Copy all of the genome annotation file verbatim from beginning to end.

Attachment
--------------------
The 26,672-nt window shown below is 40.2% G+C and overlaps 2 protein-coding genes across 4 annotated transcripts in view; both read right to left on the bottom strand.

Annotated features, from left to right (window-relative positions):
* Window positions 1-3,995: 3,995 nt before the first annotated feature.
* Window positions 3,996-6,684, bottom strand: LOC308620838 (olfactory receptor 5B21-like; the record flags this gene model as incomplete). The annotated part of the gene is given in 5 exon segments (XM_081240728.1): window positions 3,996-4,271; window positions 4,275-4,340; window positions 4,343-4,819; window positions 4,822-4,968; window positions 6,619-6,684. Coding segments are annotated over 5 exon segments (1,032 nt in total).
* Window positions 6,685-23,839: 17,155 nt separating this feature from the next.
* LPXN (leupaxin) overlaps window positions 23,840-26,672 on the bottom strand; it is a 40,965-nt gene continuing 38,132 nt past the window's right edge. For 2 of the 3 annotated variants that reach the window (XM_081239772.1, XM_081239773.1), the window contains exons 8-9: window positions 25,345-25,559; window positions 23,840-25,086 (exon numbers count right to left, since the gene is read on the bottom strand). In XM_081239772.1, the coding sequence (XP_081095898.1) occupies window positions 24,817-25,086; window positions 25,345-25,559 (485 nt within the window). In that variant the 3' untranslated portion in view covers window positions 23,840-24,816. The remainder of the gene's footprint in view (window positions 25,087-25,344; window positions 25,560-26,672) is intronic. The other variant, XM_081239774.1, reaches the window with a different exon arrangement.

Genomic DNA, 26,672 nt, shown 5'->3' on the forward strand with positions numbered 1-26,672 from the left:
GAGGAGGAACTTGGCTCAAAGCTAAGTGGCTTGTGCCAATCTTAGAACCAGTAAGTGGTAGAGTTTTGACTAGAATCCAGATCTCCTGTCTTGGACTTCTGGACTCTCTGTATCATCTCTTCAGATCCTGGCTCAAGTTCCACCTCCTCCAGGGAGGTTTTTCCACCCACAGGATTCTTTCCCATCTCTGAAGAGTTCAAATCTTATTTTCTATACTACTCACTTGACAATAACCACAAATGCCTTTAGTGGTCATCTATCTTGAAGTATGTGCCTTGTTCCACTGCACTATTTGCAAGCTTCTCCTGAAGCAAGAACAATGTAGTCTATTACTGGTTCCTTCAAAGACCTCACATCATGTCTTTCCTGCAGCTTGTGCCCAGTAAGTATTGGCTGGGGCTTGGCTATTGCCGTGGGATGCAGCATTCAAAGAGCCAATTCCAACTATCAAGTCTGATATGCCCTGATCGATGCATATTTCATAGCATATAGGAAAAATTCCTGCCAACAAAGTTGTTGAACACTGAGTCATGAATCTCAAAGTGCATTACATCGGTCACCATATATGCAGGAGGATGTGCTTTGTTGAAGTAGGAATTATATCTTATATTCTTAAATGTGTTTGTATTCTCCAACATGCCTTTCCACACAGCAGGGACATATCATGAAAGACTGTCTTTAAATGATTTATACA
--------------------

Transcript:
The 26,672-nt window shown below is 40.2% G+C and overlaps 2 protein-coding genes across 4 annotated transcripts in view; both read right to left on the bottom strand.

Annotated features, from left to right (window-relative positions):
* Window positions 1-3,995: 3,995 nt before the first annotated feature.
* Window positions 3,996-6,684, bottom strand: LOC308620838 (olfactory receptor 5B21-like; the record flags this gene model as incomplete). The annotated part of the gene is given in 5 exon segments (XM_081240728.1): window positions 3,996-4,271; window positions 4,275-4,340; window positions 4,343-4,819; window positions 4,822-4,968; window positions 6,619-6,684. Coding segments are annotated over 5 exon segments (1,032 nt in total).
* Window positions 6,685-23,839: 17,155 nt separating this feature from the next.
* LPXN (leupaxin) overlaps window positions 23,840-26,672 on the bottom strand; it is a 40,965-nt gene continuing 38,132 nt past the window's right edge. For 2 of the 3 annotated variants that reach the window (XM_081239772.1, XM_081239773.1), the window contains exons 8-9: window positions 25,345-25,559; window positions 23,840-25,086 (exon numbers count right to left, since the gene is read on the bottom strand). In XM_081239772.1, the coding sequence (XP_081095898.1) occupies window positions 24,817-25,086; window positions 25,345-25,559 (485 nt within the window). In that variant the 3' untranslated portion in view covers window positions 23,840-24,816. The remainder of the gene's footprint in view (window positions 25,087-25,344; window positions 25,560-26,672) is intronic. The other variant, XM_081239774.1, reaches the window with a different exon arrangement.

Genomic DNA, 26,672 nt, shown 5'->3' on the forward strand with positions numbered 1-26,672 from the left:
GAGGAGGAACTTGGCTCAAAGCTAAGTGGCTTGTGCCAATCTTAGAACCAGTAAGTGGTAGAGTTTTGACTAGAATCCAGATCTCCTGTCTTGGACTTCTGGACTCTCTGTATCATCTCTTCAGATCCTGGCTCAAGTTCCACCTCCTCCAGGGAGGTTTTTCCACCCACAGGATTCTTTCCCATCTCTGAAGAGTTCAAATCTTATTTTCTATACTACTCACTTGACAATAACCACAAATGCCTTTAGTGGTCATCTATCTTGAAGTATGTGCCTTGTTCCACTGCACTATTTGCAAGCTTCTCCTGAAGCAAGAACAATGTAGTCTATTACTGGTTCCTTCAAAGACCTCACATCATGTCTTTCCTGCAGCTTGTGCCCAGTAAGTATTGGCTGGGGCTTGGCTATTGCCGTGGGATGCAGCATTCAAAGAGCCAATTCCAACTATCAAGTCTGATATGCCCTGATCGATGCATATTTCATAGCATATAGGAAAAATTCCTGCCAACAAAGTTGTTGAACACTGAGTCATGAATCTCAAAGTGCATTACATCGGTCACCATATATGCAGGAGGATGTGCTTTGTTGAAGTAGGAATTATATCTTATATTCTTAAATGTGTTTGTATTCTCCAACATGCCTTTCCACACAGCAGGGACATATCATGAAAGACTGTCTTTAAATGATTTATACA